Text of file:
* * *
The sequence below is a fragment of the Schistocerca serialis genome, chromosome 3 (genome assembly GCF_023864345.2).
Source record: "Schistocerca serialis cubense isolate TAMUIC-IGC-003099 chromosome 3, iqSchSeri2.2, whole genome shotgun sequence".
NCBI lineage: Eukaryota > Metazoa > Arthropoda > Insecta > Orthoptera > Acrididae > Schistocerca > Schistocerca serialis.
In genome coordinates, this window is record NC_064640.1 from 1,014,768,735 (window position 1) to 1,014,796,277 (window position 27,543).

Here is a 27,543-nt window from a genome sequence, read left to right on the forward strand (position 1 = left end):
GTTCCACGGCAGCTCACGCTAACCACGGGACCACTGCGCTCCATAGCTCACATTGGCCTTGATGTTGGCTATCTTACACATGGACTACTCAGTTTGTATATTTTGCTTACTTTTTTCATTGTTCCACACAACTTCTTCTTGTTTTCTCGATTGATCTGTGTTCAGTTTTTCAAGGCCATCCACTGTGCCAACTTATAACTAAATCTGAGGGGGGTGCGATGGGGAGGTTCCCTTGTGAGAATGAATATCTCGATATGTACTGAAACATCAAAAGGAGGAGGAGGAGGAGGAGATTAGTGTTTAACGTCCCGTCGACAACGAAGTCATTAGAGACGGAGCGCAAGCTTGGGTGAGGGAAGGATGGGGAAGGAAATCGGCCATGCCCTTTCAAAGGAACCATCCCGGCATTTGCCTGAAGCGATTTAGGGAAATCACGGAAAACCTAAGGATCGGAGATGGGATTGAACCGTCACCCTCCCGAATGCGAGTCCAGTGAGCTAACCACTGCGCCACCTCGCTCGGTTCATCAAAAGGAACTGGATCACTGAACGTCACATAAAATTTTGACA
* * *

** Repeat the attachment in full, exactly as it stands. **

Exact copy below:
The sequence below is a fragment of the Schistocerca serialis genome, chromosome 3 (genome assembly GCF_023864345.2).
Source record: "Schistocerca serialis cubense isolate TAMUIC-IGC-003099 chromosome 3, iqSchSeri2.2, whole genome shotgun sequence".
NCBI lineage: Eukaryota > Metazoa > Arthropoda > Insecta > Orthoptera > Acrididae > Schistocerca > Schistocerca serialis.
In genome coordinates, this window is record NC_064640.1 from 1,014,768,735 (window position 1) to 1,014,796,277 (window position 27,543).

Here is a 27,543-nt window from a genome sequence, read left to right on the forward strand (position 1 = left end):
GTTCCACGGCAGCTCACGCTAACCACGGGACCACTGCGCTCCATAGCTCACATTGGCCTTGATGTTGGCTATCTTACACATGGACTACTCAGTTTGTATATTTTGCTTACTTTTTTCATTGTTCCACACAACTTCTTCTTGTTTTCTCGATTGATCTGTGTTCAGTTTTTCAAGGCCATCCACTGTGCCAACTTATAACTAAATCTGAGGGGGGTGCGATGGGGAGGTTCCCTTGTGAGAATGAATATCTCGATATGTACTGAAACATCAAAAGGAGGAGGAGGAGGAGGAGATTAGTGTTTAACGTCCCGTCGACAACGAAGTCATTAGAGACGGAGCGCAAGCTTGGGTGAGGGAAGGATGGGGAAGGAAATCGGCCATGCCCTTTCAAAGGAACCATCCCGGCATTTGCCTGAAGCGATTTAGGGAAATCACGGAAAACCTAAGGATCGGAGATGGGATTGAACCGTCACCCTCCCGAATGCGAGTCCAGTGAGCTAACCACTGCGCCACCTCGCTCGGTTCATCAAAAGGAACTGGATCACTGAACGTCACATAAAATTTTGACA